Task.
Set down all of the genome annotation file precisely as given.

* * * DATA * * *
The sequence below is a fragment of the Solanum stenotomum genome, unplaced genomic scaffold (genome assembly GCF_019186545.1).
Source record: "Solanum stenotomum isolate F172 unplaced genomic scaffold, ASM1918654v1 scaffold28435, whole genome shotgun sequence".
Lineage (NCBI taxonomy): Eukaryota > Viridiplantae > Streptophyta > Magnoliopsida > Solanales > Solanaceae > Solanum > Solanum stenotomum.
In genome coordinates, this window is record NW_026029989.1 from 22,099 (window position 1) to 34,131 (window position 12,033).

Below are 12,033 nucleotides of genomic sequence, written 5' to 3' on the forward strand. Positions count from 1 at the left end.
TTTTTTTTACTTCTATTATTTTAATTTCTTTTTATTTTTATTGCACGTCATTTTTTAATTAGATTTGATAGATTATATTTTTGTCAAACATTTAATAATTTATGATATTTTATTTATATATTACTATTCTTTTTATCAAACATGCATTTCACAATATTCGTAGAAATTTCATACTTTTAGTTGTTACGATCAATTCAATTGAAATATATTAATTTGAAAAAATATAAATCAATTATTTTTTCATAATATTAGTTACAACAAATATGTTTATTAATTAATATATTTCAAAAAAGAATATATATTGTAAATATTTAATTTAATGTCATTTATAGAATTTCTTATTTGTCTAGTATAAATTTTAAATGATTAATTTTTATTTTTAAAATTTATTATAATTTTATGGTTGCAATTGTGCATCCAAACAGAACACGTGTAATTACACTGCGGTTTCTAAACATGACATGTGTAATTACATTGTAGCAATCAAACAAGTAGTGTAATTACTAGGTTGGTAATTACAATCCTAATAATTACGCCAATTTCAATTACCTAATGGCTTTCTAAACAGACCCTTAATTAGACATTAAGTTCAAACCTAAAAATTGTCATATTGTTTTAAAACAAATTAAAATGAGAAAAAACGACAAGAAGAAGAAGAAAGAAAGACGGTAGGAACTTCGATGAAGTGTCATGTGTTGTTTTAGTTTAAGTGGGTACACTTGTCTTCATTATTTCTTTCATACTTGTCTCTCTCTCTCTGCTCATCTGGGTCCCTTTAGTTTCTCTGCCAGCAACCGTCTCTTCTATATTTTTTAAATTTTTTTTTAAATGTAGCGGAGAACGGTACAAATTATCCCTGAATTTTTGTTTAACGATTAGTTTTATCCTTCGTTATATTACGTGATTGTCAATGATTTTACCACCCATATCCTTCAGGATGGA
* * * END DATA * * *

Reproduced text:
The sequence below is a fragment of the Solanum stenotomum genome, unplaced genomic scaffold (genome assembly GCF_019186545.1).
Source record: "Solanum stenotomum isolate F172 unplaced genomic scaffold, ASM1918654v1 scaffold28435, whole genome shotgun sequence".
Lineage (NCBI taxonomy): Eukaryota > Viridiplantae > Streptophyta > Magnoliopsida > Solanales > Solanaceae > Solanum > Solanum stenotomum.
In genome coordinates, this window is record NW_026029989.1 from 22,099 (window position 1) to 34,131 (window position 12,033).

Below are 12,033 nucleotides of genomic sequence, written 5' to 3' on the forward strand. Positions count from 1 at the left end.
TTTTTTTTACTTCTATTATTTTAATTTCTTTTTATTTTTATTGCACGTCATTTTTTAATTAGATTTGATAGATTATATTTTTGTCAAACATTTAATAATTTATGATATTTTATTTATATATTACTATTCTTTTTATCAAACATGCATTTCACAATATTCGTAGAAATTTCATACTTTTAGTTGTTACGATCAATTCAATTGAAATATATTAATTTGAAAAAATATAAATCAATTATTTTTTCATAATATTAGTTACAACAAATATGTTTATTAATTAATATATTTCAAAAAAGAATATATATTGTAAATATTTAATTTAATGTCATTTATAGAATTTCTTATTTGTCTAGTATAAATTTTAAATGATTAATTTTTATTTTTAAAATTTATTATAATTTTATGGTTGCAATTGTGCATCCAAACAGAACACGTGTAATTACACTGCGGTTTCTAAACATGACATGTGTAATTACATTGTAGCAATCAAACAAGTAGTGTAATTACTAGGTTGGTAATTACAATCCTAATAATTACGCCAATTTCAATTACCTAATGGCTTTCTAAACAGACCCTTAATTAGACATTAAGTTCAAACCTAAAAATTGTCATATTGTTTTAAAACAAATTAAAATGAGAAAAAACGACAAGAAGAAGAAGAAAGAAAGACGGTAGGAACTTCGATGAAGTGTCATGTGTTGTTTTAGTTTAAGTGGGTACACTTGTCTTCATTATTTCTTTCATACTTGTCTCTCTCTCTCTGCTCATCTGGGTCCCTTTAGTTTCTCTGCCAGCAACCGTCTCTTCTATATTTTTTAAATTTTTTTTTAAATGTAGCGGAGAACGGTACAAATTATCCCTGAATTTTTGTTTAACGATTAGTTTTATCCTTCGTTATATTACGTGATTGTCAATGATTTTACCACCCATATCCTTCAGGATGGA